Angela M. Mitchell, Sarah C. Nicolson, Jayme K. Warischalk and R. Jude Samulski Pages 319 - 340 ( 22 )
Adeno-Associated Virus based vectors (rAAV) are advantageous for human gene therapy due to low inflammatory responses, lack of toxicity, natural persistence, and ability to transencapsidate the genome allowing large variations in vector biology and tropism. Over sixty clinical trials have been conducted using rAAV serotype 2 for gene delivery with a number demonstrating success in immunoprivileged sites, including the retina and the CNS. Furthermore, an increasing number of trials have been initiated utilizing other serotypes of AAV to exploit vector tropism, trafficking, and expression efficiency. While these trials have demonstrated success in safety with emerging success in clinical outcomes, one benefit has been identification of issues associated with vector administration in humans (e.g. the role of pre-existing antibody responses, loss of transgene expression in non-immunoprivileged sites, and low transgene expression levels). For these reasons, several strategies are being used to optimize rAAV vectors, ranging from addition of exogenous agents for immune evasion to optimization of the transgene cassette for enhanced therapeutic output. By far, the vast majority of approaches have focused on genetic manipulation of the viral capsid. These methods include rational mutagenesis, engineering of targeting peptides, generation of chimeric particles, library and directed evolution approaches, as well as immune evasion modifications. Overall, these modifications have created a new repertoire of AAV vectors with improved targeting, transgene expression, and immune evasion. Continued work in these areas should synergize strategies to improve capsids and transgene cassettes that will eventually lead to optimized vectors ideally suited for translational success.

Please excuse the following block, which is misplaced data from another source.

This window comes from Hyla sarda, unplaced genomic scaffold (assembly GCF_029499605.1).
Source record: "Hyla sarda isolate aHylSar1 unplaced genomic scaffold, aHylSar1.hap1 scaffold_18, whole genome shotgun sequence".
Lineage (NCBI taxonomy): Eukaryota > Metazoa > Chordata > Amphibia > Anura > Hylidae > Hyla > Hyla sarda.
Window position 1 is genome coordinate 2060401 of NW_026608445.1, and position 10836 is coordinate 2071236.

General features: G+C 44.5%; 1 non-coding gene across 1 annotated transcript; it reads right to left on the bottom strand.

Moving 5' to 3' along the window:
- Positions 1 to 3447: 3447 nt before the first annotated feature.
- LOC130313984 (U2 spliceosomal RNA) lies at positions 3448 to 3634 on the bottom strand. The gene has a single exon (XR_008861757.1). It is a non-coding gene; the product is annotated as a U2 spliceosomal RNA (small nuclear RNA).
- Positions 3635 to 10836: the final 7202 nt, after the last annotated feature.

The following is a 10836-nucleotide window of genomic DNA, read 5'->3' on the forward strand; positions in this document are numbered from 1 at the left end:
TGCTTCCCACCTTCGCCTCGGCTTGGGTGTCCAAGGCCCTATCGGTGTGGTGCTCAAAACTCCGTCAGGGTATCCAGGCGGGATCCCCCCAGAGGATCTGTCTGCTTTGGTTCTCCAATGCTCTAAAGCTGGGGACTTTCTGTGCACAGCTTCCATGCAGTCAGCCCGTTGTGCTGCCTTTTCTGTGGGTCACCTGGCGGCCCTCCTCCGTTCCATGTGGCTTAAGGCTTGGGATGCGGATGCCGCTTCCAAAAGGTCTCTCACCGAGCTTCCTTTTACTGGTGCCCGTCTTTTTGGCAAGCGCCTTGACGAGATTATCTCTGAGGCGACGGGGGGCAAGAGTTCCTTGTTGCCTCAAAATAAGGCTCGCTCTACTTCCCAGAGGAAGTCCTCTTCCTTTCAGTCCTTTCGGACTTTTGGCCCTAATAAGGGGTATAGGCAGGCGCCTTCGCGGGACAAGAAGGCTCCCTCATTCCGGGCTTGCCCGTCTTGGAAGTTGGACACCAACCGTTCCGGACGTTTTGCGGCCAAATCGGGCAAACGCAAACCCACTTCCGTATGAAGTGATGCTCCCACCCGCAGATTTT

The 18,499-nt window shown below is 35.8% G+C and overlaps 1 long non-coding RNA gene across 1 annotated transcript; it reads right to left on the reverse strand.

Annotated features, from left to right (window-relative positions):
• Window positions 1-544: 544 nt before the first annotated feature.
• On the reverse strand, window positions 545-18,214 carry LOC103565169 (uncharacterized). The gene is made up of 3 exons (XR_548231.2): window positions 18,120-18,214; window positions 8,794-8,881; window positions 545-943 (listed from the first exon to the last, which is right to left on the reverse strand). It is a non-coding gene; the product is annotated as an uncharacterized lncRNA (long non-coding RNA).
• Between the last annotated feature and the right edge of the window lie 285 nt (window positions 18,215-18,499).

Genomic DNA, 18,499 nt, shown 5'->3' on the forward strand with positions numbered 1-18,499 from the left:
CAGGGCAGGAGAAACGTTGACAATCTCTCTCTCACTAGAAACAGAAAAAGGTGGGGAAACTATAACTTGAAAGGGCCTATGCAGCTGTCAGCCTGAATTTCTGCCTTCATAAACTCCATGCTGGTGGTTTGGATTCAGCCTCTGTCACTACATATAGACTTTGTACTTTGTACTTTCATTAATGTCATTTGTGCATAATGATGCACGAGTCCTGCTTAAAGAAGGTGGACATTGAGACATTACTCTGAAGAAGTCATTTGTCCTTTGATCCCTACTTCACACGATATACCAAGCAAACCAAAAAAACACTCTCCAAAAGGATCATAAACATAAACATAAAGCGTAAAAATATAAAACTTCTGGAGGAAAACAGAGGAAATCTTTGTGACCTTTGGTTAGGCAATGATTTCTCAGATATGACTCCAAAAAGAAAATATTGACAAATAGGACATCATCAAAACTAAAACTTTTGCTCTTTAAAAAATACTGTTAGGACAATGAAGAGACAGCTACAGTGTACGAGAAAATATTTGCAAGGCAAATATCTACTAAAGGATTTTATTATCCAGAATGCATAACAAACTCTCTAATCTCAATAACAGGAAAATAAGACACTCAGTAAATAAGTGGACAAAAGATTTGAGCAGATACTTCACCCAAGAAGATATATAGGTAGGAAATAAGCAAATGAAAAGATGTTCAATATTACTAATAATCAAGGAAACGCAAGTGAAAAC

Adeno-associated virus, clinical trials, directed evolution, gene delivery, immune response, capsid modification, targeting, AAV's Anatomy, rAAV, capsid modification targeting, Gene therapy, RNAs, virus-like particles, PEGylation, Bactofection, Baculoviruses, bacteriophage, Herpes Simplex Virus, Adenovirus, Reoviruses, Vesicular Stomatitis Virus, Measles Virus, cancer immunotherapy, X-linked adrenoleukodystrophy, Parvoviridae, Dependovirus, Inverted terminal repeats, Vac-cinia virus, Human Papillomavirus, Cystic Fibrosis, CFTR, Hemophilia B, Le-ber Congenital Amerosis type 2, RPE65 gene, CNS, Canavan disease, Parkinson's disease, Alzheimer's disease, amyotrophic lateral sclerosis, choroderaemia, epilepsy, GABA, GDNF, melanoma, carcinoma, muscular dystrophy, Vector Tropism, biopanning, avadin affinity chromatography, PCR, blood brain barrier, HPMA, hTERT, glucose transporter isoform 1, neoantigen, Capsid Topology, Transencapsidated Vectors
UNC Gene Therapy Center, University of North Carolina at Chapel Hill, 7119 Thurston Bowles Building, (104 Manning Drive), Campus Box 7352, Chapel Hill, NC 27599- 7352; USA.